As mentioned in the Introduction above, the hypocrites had planned to inflict a defeat on the Muslims on the moral front, which was their real field of superiority and responsible for their victory on every other front against the opponents. But Allah turned this mischief into a means of strength for the Muslims. On this occasion, the conduct and attitude adopted by the Holy Prophet, Hadrat Abu Bakr and his family, and the Muslims at large proved beyond any doubt that they were the purest people morally, tolerant and just in nature, noble and forbearing in character. If the Holy Prophet had wished he could have got the people responsible for the attack on his honour beheaded immediately. But he bore everything with patience for a whole month. And when Divine injunction came down from Allah, he enforced the punishment for qazf only on those three Muslims whose guilt was established, and even spared the hypocrites. Hadrat Abu Bakr's own relative, whose whole family he had been supporting all along, continued heaping disgrace on him publicly, but that noble man neither severed his family relations with him nor stopped monetary help to him and his family. None of the wives of the Holy Prophet took the least part in the slander nor even expressed the slightest approval of it. So much so that Hadrat Zainab (a wife of the Holy Prophet), for whose sake her real sister, Hamnah bint Jahsh, was taking part in the slander, did not utter anything about her rival (Hadrat `A'ishah) except good words. According to Hadrat `A'ishah, herself: "Zainab among the wives of the Holy Prophet was my strongest rival, but when in connection with the incident of the slander, the Holy Prophet asked her opinion of me, she said, `O Messenger of Allah, I swear by God that I have perceived nothing in her except piety'." Hadrat `A'ishah's own nobility of character can be judged by this that though Hassan bin _Thabit had played a prominent role in the campaign of slander against her, she continued to treat him with due honour and esteem. When the people reminded her that he was the man who had slandered her, she retorted, `No, he it was who used to rebut the anti-Islamic poets on behalf of the Holy Prophet and Islam.' Such was the conduct and attitude of those people who were directly affected by the slander. As for the other Muslims, their attitude can be judged from one instance. When Hadrat Abu Ayyub Ansari's wife mentioned before him the rumours of the slander, he said, "Mother of Ayyub, if you had been there in place of `A'ishah, would you have done that?" She replied, "By God, I would never have done it." Hadrat Ayyub then said, "Well, `A'ishah is a much better woman than you. As for myself. if I had been in place of Safwan, I could never have entertained such an evil thought and Safwan is a better Muslim than I. ' Thus, the result of the mischief engineered by the hypocrites was contrary to what they had planned to achieve, and the Muslims emerged out of this test morally stronger than before.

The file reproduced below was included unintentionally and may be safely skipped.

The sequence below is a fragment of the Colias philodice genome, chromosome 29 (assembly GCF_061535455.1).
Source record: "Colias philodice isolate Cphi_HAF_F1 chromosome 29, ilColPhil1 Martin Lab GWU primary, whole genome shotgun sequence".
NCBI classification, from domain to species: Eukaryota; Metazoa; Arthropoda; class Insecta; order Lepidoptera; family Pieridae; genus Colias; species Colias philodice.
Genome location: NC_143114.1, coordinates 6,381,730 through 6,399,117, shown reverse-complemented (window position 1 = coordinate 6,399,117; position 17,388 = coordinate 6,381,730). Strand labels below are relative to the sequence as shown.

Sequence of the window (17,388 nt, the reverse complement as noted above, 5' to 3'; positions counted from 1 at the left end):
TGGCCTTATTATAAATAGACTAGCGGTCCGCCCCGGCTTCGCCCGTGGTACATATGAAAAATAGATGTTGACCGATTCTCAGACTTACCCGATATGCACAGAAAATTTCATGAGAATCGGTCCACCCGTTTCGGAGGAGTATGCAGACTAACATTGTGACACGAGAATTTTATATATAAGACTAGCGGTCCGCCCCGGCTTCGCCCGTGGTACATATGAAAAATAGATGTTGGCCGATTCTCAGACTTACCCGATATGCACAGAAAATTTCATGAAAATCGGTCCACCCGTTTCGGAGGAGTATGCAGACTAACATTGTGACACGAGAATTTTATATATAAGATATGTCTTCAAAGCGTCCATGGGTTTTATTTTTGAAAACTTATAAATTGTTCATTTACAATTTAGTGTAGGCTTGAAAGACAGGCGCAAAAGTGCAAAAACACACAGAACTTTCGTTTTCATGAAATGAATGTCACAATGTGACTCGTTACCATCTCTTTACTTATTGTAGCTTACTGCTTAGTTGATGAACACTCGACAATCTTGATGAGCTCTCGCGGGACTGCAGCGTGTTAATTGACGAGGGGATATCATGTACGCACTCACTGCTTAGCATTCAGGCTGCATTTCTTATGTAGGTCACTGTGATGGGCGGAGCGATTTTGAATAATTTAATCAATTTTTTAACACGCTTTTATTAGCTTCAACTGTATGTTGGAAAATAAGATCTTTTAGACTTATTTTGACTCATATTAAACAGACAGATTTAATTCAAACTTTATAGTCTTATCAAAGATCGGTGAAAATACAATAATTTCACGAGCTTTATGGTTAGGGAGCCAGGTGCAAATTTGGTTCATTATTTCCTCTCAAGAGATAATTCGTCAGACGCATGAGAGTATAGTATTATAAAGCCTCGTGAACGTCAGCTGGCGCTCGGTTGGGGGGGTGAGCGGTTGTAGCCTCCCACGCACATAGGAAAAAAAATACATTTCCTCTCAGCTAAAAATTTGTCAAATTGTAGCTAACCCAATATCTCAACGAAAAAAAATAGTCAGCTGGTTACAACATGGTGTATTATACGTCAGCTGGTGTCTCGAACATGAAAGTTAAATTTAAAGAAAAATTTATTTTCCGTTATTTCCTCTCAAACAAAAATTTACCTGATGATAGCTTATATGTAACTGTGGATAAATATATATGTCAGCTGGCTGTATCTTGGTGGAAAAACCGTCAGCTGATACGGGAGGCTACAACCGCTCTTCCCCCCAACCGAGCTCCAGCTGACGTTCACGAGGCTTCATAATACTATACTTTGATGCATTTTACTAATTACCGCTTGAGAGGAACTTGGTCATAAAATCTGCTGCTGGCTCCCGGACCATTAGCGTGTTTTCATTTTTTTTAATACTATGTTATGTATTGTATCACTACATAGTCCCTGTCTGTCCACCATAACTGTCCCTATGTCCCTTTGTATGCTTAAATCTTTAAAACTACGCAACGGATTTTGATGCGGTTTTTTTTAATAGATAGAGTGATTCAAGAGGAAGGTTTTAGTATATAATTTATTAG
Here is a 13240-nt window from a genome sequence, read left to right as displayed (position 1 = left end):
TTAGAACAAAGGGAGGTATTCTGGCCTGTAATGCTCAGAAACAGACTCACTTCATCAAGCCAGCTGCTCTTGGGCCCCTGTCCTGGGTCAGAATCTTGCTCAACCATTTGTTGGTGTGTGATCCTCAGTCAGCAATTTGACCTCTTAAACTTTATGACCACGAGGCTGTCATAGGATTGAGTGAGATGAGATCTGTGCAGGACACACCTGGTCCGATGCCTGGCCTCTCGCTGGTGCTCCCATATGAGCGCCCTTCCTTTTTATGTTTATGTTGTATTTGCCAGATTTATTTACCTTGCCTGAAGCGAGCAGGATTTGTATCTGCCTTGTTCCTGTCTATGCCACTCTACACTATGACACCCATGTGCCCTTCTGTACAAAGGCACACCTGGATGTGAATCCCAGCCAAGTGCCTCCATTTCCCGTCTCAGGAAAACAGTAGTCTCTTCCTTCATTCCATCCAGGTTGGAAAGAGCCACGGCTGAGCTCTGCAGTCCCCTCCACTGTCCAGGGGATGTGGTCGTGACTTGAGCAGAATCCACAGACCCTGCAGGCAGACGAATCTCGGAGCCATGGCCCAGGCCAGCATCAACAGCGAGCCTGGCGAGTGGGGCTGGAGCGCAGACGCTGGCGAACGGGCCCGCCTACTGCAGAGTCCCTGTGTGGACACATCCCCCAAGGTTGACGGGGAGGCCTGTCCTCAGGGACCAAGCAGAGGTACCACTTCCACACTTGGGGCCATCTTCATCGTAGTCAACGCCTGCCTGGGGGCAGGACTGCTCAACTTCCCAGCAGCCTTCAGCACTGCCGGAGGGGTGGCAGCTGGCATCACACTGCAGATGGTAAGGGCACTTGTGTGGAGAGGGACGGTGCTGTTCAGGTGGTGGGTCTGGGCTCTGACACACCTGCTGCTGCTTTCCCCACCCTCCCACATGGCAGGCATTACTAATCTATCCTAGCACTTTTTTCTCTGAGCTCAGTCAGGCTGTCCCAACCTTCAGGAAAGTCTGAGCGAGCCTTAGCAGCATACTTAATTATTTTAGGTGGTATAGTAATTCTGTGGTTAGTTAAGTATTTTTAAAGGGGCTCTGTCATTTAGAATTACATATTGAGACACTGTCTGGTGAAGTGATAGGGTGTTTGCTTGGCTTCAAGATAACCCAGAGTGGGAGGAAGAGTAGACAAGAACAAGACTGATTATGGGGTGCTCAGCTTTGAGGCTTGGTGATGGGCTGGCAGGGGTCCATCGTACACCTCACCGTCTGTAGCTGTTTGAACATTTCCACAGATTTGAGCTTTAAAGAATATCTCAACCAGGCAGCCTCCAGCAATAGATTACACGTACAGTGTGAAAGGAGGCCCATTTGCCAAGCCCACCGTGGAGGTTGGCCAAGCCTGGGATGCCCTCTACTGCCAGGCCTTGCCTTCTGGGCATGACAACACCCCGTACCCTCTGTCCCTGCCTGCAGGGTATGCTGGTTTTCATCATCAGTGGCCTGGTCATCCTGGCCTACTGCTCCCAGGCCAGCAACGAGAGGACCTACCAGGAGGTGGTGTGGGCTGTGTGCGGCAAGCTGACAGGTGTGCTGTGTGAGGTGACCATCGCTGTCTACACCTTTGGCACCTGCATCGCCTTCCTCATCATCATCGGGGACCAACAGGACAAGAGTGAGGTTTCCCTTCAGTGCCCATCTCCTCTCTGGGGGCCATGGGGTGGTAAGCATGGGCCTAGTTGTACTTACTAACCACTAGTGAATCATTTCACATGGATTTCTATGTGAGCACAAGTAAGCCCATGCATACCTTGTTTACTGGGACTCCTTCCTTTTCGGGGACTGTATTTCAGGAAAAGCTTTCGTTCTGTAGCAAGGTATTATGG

Then there was more good to come from this. The incident became the cause of some very important additions to the social law and injunctions of Islam. Through these the Muslims received such Commandments from Allah by which the Muslim society can be kept clean and protected against the creation and propagation of moral evils, and if at all they arise, they can be corrected promptly.